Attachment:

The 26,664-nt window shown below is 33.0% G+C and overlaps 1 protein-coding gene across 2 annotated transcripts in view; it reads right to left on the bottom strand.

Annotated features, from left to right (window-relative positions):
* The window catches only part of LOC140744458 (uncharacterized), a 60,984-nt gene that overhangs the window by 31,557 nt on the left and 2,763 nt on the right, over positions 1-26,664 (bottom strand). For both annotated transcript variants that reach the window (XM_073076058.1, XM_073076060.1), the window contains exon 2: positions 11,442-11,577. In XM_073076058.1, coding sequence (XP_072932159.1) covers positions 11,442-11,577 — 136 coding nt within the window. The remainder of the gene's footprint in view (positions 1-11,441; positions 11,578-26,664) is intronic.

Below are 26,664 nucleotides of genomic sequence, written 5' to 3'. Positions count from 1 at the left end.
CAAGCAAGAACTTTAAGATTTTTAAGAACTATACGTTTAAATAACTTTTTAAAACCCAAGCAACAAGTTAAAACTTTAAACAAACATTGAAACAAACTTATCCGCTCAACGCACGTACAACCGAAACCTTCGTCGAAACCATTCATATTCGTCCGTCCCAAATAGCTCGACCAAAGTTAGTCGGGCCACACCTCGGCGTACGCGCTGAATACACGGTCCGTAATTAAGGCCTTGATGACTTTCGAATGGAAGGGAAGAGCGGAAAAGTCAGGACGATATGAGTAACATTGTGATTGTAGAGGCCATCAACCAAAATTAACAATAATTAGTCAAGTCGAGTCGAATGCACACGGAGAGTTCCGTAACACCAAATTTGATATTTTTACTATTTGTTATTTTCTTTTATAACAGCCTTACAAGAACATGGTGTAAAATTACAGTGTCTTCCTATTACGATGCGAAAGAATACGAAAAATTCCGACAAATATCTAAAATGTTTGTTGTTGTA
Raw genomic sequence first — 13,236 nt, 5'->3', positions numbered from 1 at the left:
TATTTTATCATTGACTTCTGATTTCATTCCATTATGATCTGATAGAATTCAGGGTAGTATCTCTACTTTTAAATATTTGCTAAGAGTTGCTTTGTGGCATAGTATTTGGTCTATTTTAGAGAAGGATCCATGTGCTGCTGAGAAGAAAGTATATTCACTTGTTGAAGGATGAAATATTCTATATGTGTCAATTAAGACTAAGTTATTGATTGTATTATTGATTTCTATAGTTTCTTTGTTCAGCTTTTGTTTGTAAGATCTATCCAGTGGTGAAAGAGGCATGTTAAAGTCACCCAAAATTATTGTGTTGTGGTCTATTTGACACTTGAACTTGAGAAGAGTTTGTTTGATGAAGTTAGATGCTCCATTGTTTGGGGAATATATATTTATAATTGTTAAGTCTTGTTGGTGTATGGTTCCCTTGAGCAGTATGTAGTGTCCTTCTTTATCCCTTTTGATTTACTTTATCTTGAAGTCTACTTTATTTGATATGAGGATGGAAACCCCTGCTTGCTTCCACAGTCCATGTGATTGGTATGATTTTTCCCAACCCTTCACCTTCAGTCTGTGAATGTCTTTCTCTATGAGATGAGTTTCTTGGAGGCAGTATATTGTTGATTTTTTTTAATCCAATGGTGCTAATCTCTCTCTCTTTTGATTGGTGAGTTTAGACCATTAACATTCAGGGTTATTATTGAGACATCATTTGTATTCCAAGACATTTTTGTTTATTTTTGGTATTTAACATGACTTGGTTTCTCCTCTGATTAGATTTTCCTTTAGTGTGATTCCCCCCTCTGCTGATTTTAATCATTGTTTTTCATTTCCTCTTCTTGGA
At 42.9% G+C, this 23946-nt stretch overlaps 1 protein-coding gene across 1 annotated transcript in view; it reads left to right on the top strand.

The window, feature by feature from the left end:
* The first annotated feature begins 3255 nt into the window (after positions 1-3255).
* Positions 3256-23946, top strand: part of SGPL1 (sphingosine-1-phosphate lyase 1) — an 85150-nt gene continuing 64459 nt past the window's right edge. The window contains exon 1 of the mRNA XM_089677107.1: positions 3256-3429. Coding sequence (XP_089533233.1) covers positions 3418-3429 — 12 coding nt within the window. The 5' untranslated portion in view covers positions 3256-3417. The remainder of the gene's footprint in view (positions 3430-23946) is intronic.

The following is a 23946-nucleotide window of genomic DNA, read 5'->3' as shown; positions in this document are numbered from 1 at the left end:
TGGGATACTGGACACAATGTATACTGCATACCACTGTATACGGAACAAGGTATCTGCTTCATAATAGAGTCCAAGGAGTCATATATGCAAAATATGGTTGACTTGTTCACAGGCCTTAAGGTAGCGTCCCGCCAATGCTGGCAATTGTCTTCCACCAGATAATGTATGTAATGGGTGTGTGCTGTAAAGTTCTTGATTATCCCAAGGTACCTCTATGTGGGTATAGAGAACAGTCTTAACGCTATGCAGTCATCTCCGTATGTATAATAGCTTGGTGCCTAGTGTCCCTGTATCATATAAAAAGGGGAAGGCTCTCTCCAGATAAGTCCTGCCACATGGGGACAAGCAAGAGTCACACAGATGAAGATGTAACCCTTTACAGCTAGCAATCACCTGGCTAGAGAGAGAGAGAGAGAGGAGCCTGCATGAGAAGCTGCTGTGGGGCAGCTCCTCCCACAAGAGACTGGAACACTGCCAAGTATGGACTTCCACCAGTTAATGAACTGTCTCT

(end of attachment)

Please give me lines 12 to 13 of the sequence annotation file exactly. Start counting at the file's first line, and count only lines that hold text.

The following is a 23946-nucleotide window of genomic DNA, read 5'->3' as shown; positions in this document are numbered from 1 at the left end:
TGGGATACTGGACACAATGTATACTGCATACCACTGTATACGGAACAAGGTATCTGCTTCATAATAGAGTCCAAGGAGTCATATATGCAAAATATGGTTGACTTGTTCACAGGCCTTAAGGTAGCGTCCCGCCAATGCTGGCAATTGTCTTCCACCAGATAATGTATGTAATGGGTGTGTGCTGTAAAGTTCTTGATTATCCCAAGGTACCTCTATGTGGGTATAGAGAACAGTCTTAACGCTATGCAGTCATCTCCGTATGTATAATAGCTTGGTGCCTAGTGTCCCTGTATCATATAAAAAGGGGAAGGCTCTCTCCAGATAAGTCCTGCCACATGGGGACAAGCAAGAGTCACACAGATGAAGATGTAACCCTTTACAGCTAGCAATCACCTGGCTAGAGAGAGAGAGAGAGAGGAGCCTGCATGAGAAGCTGCTGTGGGGCAGCTCCTCCCACAAGAGACTGGAACACTGCCAAGTATGGACTTCCACCAGTTAATGAACTGTCTCT